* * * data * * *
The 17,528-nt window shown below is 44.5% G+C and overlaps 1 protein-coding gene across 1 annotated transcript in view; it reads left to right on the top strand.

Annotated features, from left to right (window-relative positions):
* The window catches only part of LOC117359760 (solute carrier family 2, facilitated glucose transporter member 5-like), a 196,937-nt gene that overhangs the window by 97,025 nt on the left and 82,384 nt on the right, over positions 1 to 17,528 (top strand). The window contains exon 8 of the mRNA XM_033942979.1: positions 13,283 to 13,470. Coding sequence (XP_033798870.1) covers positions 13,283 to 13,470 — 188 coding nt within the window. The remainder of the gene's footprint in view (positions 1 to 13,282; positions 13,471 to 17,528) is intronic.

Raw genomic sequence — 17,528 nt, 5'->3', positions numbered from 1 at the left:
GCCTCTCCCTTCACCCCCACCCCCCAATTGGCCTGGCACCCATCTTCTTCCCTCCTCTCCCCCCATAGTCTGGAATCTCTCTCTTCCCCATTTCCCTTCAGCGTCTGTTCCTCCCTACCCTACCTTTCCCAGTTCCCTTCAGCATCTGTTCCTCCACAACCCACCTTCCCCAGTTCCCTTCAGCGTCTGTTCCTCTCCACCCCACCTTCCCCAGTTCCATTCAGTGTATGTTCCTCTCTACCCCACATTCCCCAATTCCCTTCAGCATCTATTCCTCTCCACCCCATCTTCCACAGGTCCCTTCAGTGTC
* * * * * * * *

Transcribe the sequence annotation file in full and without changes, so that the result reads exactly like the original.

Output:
The 17,528-nt window shown below is 44.5% G+C and overlaps 1 protein-coding gene across 1 annotated transcript in view; it reads left to right on the top strand.

Annotated features, from left to right (window-relative positions):
* The window catches only part of LOC117359760 (solute carrier family 2, facilitated glucose transporter member 5-like), a 196,937-nt gene that overhangs the window by 97,025 nt on the left and 82,384 nt on the right, over positions 1 to 17,528 (top strand). The window contains exon 8 of the mRNA XM_033942979.1: positions 13,283 to 13,470. Coding sequence (XP_033798870.1) covers positions 13,283 to 13,470 — 188 coding nt within the window. The remainder of the gene's footprint in view (positions 1 to 13,282; positions 13,471 to 17,528) is intronic.

Raw genomic sequence — 17,528 nt, 5'->3', positions numbered from 1 at the left:
GCCTCTCCCTTCACCCCCACCCCCCAATTGGCCTGGCACCCATCTTCTTCCCTCCTCTCCCCCCATAGTCTGGAATCTCTCTCTTCCCCATTTCCCTTCAGCGTCTGTTCCTCCCTACCCTACCTTTCCCAGTTCCCTTCAGCATCTGTTCCTCCACAACCCACCTTCCCCAGTTCCCTTCAGCGTCTGTTCCTCTCCACCCCACCTTCCCCAGTTCCATTCAGTGTATGTTCCTCTCTACCCCACATTCCCCAATTCCCTTCAGCATCTATTCCTCTCCACCCCATCTTCCACAGGTCCCTTCAGTGTC